Enterprises are investing heavily in online communities in the face of the recession, a new survey says. According to the "2009 Tribalization of Business Survey," 94 percent of respondents stated that they plan to continue their online community investments, despite other signifiers that these companies are still struggling with social media. This study was conducted by Deloitte, Beeline Labs and the Society for New Communications Research, and surveyed more than 400 companies, including Fortune 100 organizations.
The survey also found the following:
- A majority of surveyed companies agreed that increasing word-of-mouth (38 percent), customer loyalty (34 percent) and brand awareness (30 percent) continue to be the top business objectives of online communities
- Idea generation (29 percent) and improved customer support quality (23 percent) come second
- Marketing continues to be the main driver of online communities, which unfortunately results in a significant gap between community goals and organizations' capability to fully leverage these communities on an enterprise wide basis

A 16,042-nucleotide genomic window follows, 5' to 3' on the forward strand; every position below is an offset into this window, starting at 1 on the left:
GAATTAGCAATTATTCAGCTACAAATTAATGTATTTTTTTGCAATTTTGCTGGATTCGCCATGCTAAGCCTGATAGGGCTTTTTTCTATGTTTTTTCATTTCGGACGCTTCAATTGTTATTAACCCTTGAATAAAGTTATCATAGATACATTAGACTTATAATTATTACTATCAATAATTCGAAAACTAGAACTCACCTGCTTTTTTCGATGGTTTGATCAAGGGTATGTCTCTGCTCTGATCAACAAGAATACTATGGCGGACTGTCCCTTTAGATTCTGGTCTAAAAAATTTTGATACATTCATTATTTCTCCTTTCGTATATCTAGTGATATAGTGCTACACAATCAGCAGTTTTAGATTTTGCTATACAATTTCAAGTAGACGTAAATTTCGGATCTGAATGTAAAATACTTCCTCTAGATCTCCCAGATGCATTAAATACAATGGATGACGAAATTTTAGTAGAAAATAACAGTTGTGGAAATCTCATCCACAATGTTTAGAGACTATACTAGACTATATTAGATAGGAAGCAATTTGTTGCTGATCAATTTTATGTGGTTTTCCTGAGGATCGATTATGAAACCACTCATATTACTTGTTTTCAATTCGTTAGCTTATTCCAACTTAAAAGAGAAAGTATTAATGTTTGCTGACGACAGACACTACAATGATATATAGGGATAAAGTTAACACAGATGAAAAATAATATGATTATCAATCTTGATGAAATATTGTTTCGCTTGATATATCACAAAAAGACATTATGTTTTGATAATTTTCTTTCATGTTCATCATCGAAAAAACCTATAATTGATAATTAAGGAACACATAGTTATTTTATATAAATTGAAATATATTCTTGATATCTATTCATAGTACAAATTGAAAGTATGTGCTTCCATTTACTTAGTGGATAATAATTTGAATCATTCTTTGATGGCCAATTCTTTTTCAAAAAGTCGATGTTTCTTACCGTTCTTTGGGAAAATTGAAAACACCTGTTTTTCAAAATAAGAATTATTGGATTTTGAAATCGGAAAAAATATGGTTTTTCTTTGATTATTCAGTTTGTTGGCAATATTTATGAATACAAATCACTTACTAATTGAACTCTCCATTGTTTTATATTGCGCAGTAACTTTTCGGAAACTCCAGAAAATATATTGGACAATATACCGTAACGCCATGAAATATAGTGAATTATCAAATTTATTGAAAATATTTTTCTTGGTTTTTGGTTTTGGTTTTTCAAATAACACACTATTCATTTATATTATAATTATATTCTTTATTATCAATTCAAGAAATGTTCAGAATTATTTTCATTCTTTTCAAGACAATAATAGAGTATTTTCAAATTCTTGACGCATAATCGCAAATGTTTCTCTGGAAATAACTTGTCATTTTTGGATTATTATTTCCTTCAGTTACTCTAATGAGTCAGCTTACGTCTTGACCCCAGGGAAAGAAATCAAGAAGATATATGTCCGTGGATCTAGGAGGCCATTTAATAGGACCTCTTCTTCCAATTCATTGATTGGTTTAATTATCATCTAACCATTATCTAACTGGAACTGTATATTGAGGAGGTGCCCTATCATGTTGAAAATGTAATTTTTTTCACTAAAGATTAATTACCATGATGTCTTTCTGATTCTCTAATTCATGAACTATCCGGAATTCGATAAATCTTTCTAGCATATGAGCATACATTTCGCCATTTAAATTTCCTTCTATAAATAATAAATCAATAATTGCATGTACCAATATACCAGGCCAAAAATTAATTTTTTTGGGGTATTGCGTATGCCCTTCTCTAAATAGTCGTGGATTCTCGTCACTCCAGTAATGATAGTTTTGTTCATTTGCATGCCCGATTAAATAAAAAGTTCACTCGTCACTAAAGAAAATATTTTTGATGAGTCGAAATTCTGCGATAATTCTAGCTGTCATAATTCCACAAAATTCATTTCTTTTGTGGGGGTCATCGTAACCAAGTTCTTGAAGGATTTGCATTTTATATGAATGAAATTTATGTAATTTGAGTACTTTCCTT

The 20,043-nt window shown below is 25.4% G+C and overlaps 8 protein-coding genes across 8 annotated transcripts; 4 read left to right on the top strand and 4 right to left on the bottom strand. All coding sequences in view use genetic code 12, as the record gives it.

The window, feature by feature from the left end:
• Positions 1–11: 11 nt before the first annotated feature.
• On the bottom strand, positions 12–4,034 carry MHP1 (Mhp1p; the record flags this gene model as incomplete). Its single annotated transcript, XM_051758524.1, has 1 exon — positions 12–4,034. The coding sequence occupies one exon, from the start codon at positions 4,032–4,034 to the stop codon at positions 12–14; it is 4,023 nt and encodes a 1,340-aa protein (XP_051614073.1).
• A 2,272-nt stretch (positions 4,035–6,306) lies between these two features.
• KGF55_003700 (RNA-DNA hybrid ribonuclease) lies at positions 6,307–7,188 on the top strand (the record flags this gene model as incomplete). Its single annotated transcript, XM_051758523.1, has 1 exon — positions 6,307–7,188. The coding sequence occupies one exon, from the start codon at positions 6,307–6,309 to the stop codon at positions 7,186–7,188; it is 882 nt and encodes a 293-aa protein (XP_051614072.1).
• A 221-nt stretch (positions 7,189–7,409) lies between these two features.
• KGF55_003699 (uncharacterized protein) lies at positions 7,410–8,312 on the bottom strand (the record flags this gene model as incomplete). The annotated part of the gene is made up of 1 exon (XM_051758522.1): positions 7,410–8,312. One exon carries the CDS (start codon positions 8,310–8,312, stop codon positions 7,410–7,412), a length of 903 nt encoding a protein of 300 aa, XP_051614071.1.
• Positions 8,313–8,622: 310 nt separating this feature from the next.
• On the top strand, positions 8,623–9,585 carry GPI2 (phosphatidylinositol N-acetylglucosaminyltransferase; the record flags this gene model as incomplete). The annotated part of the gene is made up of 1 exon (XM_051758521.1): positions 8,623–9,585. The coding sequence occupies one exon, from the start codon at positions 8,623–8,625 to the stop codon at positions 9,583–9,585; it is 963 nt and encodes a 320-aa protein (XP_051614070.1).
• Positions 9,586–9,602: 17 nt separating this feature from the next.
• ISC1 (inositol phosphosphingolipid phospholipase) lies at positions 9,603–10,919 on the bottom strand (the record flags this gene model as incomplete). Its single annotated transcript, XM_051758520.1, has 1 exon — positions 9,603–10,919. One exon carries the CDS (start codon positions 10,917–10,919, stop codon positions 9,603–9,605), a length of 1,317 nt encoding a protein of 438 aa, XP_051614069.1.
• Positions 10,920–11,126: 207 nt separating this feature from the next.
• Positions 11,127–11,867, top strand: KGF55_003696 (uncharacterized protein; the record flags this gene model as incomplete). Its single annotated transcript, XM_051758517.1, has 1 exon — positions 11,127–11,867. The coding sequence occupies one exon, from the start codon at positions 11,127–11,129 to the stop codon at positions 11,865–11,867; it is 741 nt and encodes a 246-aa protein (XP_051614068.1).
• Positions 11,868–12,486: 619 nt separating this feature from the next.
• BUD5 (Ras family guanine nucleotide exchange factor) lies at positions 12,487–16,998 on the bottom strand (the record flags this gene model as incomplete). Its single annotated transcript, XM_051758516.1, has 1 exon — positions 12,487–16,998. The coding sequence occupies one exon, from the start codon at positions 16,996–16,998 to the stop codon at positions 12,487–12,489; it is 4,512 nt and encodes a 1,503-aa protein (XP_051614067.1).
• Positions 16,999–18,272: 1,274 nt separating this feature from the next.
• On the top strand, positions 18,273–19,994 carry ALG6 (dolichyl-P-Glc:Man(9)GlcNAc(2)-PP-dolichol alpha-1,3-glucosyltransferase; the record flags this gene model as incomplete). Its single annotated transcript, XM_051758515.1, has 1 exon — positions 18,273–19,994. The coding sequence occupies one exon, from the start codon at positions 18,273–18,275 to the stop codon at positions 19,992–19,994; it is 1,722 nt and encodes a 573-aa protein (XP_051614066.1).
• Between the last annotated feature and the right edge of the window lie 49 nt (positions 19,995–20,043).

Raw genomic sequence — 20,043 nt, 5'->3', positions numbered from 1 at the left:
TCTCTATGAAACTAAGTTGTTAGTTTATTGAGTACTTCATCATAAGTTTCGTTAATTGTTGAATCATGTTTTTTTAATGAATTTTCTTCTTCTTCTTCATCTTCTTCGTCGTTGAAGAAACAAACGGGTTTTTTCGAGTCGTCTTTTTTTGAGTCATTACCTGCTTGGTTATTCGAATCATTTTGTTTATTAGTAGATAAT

- More than 32 percent said they are paying closer attention to community value derived by "lurkers"
- Another 20 percent of survey respondents have set up ambassador programs to entice outsiders to participate in the community
- Near 40 percent said that more jobs are being created to manage such communities
Finally, the study unveiled that goals and measurement of online communities may not be well aligned, reporting that the two top most-used metrics for determining success are the number of active users and how often people post or comment. If goals are indeed as stated, more useful analytics such as increase in search engine rank or citations and links should be higher priority, the report states.
This study echoes a recent research report published by analyst firm IDC, which forecasts strong growth in the online community market despite the recession. The firm predicts that the U.S. online community software market will grow from $278.4 million last year to $1.6 billion in 2013, at a CAGR of 41.8%.